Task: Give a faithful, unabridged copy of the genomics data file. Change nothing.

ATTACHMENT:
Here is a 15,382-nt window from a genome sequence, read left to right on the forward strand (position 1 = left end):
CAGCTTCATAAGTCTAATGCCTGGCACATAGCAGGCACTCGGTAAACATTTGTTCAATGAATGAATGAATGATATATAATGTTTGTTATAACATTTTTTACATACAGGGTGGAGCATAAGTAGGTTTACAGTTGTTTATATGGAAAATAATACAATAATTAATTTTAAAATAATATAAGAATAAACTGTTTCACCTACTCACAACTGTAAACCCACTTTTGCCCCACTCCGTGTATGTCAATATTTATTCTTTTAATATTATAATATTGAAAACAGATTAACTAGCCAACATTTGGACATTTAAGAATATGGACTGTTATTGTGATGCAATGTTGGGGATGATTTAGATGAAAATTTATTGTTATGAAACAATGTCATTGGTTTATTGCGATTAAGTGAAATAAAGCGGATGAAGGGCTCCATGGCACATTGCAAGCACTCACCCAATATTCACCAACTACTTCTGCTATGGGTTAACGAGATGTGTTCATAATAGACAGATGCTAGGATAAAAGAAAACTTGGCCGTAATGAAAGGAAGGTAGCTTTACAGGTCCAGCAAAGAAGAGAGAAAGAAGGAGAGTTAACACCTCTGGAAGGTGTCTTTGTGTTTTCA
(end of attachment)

Here is a 15,382-nt window from a genome sequence, read left to right on the forward strand (position 1 = left end):
CAGCTTCATAAGTCTAATGCCTGGCACATAGCAGGCACTCGGTAAACATTTGTTCAATGAATGAATGAATGATATATAATGTTTGTTATAACATTTTTTACATACAGGGTGGAGCATAAGTAGGTTTACAGTTGTTTATATGGAAAATAATACAATAATTAATTTTAAAATAATATAAGAATAAACTGTTTCACCTACTCACAACTGTAAACCCACTTTTGCCCCACTCCGTGTATGTCAATATTTATTCTTTTAATATTATAATATTGAAAACAGATTAACTAGCCAACATTTGGACATTTAAGAATATGGACTGTTATTGTGATGCAATGTTGGGGATGATTTAGATGAAAATTTATTGTTATGAAACAATGTCATTGGTTTATTGCGATTAAGTGAAATAAAGCGGATGAAGGGCTCCATGGCACATTGCAAGCACTCACCCAATATTCACCAACTACTTCTGCTATGGGTTAACGAGATGTGTTCATAATAGACAGATGCTAGGATAAAAGAAAACTTGGCCGTAATGAAAGGAAGGTAGCTTTACAGGTCCAGCAAAGAAGAGAGAAAGAAGGAGAGTTAACACCTCTGGAAGGTGTCTTTGTGTTTTCA